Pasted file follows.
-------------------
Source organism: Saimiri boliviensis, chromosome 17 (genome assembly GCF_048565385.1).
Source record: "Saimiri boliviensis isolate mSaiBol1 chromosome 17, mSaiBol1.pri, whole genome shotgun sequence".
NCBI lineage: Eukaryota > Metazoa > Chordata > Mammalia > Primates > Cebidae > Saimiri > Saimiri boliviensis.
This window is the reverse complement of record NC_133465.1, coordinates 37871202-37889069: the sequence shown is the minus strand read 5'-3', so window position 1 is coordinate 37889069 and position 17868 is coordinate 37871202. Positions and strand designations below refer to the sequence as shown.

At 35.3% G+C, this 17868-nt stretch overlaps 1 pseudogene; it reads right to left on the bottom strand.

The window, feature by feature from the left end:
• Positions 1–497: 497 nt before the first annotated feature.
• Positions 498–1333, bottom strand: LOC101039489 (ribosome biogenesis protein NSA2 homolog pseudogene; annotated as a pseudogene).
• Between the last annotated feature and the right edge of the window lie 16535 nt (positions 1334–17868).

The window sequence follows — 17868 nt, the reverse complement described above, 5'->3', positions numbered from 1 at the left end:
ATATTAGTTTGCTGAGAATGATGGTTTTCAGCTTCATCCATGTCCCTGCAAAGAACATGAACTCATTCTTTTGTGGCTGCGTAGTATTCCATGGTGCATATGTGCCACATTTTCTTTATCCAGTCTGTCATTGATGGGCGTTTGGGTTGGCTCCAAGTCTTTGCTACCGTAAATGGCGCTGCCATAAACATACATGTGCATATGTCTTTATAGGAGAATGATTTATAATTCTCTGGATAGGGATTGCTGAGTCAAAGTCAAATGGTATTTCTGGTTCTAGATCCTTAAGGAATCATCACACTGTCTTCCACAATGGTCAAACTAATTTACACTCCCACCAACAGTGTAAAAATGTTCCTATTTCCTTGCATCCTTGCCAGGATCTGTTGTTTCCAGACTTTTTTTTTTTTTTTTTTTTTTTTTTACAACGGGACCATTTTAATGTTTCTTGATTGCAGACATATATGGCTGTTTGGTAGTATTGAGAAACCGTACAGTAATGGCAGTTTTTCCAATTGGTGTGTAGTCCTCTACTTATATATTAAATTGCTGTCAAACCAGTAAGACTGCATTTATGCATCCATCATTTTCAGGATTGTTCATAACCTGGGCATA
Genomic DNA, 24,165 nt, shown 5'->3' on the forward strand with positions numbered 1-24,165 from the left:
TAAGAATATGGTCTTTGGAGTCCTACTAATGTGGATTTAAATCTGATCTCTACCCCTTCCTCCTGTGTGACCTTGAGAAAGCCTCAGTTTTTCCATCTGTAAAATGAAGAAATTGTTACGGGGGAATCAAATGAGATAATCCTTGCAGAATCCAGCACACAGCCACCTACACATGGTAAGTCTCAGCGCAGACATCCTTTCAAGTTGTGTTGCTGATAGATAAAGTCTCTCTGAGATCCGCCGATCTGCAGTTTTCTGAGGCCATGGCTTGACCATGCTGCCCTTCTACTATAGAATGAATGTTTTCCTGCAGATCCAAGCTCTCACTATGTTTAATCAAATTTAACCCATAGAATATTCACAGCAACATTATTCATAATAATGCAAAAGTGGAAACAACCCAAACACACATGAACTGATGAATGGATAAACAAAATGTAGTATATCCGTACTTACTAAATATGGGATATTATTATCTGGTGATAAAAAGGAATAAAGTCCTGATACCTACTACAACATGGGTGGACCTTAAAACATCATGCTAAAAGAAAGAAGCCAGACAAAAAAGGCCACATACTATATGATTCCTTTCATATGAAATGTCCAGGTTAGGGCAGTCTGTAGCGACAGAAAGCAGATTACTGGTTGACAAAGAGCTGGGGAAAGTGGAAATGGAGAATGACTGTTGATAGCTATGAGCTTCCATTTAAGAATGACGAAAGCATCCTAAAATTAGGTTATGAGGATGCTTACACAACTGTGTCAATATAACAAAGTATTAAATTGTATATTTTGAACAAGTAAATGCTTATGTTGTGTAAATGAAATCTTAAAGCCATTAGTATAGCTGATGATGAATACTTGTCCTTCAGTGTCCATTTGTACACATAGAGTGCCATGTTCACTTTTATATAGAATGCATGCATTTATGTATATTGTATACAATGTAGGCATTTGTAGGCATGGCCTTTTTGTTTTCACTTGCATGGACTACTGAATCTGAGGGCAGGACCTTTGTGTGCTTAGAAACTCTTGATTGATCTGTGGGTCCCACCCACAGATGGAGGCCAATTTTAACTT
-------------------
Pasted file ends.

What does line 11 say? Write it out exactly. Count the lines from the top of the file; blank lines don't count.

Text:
ATATTAGTTTGCTGAGAATGATGGTTTTCAGCTTCATCCATGTCCCTGCAAAGAACATGAACTCATTCTTTTGTGGCTGCGTAGTATTCCATGGTGCATATGTGCCACATTTTCTTTATCCAGTCTGTCATTGATGGGCGTTTGGGTTGGCTCCAAGTCTTTGCTACCGTAAATGGCGCTGCCATAAACATACATGTGCATATGTCTTTATAGGAGAATGATTTATAATTCTCTGGATAGGGATTGCTGAGTCAAAGTCAAATGGTATTTCTGGTTCTAGATCCTTAAGGAATCATCACACTGTCTTCCACAATGGTCAAACTAATTTACACTCCCACCAACAGTGTAAAAATGTTCCTATTTCCTTGCATCCTTGCCAGGATCTGTTGTTTCCAGACTTTTTTTTTTTTTTTTTTTTTTTTTTACAACGGGACCATTTTAATGTTTCTTGATTGCAGACATATATGGCTGTTTGGTAGTATTGAGAAACCGTACAGTAATGGCAGTTTTTCCAATTGGTGTGTAGTCCTCTACTTATATATTAAATTGCTGTCAAACCAGTAAGACTGCATTTATGCATCCATCATTTTCAGGATTGTTCATAACCTGGGCATA